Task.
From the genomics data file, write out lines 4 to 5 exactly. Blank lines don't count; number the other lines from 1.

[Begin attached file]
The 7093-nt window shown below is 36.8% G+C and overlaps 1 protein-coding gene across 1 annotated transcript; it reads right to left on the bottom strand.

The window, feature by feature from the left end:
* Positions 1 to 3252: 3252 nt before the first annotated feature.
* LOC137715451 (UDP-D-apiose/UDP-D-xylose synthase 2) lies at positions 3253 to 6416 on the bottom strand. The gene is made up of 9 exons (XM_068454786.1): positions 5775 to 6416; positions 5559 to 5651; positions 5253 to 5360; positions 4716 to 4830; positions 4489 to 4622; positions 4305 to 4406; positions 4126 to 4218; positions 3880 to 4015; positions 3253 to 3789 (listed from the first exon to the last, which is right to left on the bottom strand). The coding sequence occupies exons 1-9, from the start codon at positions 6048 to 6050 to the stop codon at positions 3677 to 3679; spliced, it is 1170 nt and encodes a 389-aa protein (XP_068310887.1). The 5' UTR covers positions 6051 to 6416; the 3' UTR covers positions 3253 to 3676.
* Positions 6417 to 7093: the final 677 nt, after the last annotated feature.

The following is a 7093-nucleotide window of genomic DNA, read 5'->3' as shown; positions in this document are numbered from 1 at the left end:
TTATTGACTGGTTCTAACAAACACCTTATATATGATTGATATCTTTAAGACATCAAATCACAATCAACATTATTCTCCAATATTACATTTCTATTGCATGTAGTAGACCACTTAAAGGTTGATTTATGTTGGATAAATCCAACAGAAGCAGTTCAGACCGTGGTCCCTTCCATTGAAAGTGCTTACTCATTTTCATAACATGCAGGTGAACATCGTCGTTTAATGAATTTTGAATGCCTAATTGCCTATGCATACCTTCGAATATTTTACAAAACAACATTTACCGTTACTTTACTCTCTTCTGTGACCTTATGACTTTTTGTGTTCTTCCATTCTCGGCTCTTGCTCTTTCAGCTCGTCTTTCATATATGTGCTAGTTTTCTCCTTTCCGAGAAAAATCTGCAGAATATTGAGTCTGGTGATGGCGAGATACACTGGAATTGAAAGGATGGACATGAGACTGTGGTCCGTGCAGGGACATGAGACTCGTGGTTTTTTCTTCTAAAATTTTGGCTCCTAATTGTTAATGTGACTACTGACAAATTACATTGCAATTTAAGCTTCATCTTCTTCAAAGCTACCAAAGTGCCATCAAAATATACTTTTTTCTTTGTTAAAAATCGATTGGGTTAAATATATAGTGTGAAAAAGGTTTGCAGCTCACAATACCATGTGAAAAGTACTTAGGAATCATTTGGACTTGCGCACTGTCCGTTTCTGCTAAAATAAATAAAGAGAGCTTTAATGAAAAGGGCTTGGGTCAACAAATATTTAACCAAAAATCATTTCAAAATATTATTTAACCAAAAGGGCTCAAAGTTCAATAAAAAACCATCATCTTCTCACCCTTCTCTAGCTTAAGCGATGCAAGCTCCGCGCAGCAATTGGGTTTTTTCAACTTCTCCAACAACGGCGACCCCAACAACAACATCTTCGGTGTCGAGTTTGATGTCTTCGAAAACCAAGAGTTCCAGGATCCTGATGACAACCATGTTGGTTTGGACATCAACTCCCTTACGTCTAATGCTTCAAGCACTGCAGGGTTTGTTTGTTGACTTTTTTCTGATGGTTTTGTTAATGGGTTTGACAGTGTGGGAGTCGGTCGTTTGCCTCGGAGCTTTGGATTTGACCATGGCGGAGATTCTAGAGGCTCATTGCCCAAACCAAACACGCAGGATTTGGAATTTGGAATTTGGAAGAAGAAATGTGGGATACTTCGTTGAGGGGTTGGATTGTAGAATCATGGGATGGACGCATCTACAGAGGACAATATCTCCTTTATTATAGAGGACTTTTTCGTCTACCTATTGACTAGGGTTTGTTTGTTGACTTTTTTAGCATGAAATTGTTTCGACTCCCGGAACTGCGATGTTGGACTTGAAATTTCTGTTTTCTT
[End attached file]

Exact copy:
* LOC137715451 (UDP-D-apiose/UDP-D-xylose synthase 2) lies at positions 3253 to 6416 on the bottom strand. The gene is made up of 9 exons (XM_068454786.1): positions 5775 to 6416; positions 5559 to 5651; positions 5253 to 5360; positions 4716 to 4830; positions 4489 to 4622; positions 4305 to 4406; positions 4126 to 4218; positions 3880 to 4015; positions 3253 to 3789 (listed from the first exon to the last, which is right to left on the bottom strand). The coding sequence occupies exons 1-9, from the start codon at positions 6048 to 6050 to the stop codon at positions 3677 to 3679; spliced, it is 1170 nt and encodes a 389-aa protein (XP_068310887.1). The 5' UTR covers positions 6051 to 6416; the 3' UTR covers positions 3253 to 3676.
* Positions 6417 to 7093: the final 677 nt, after the last annotated feature.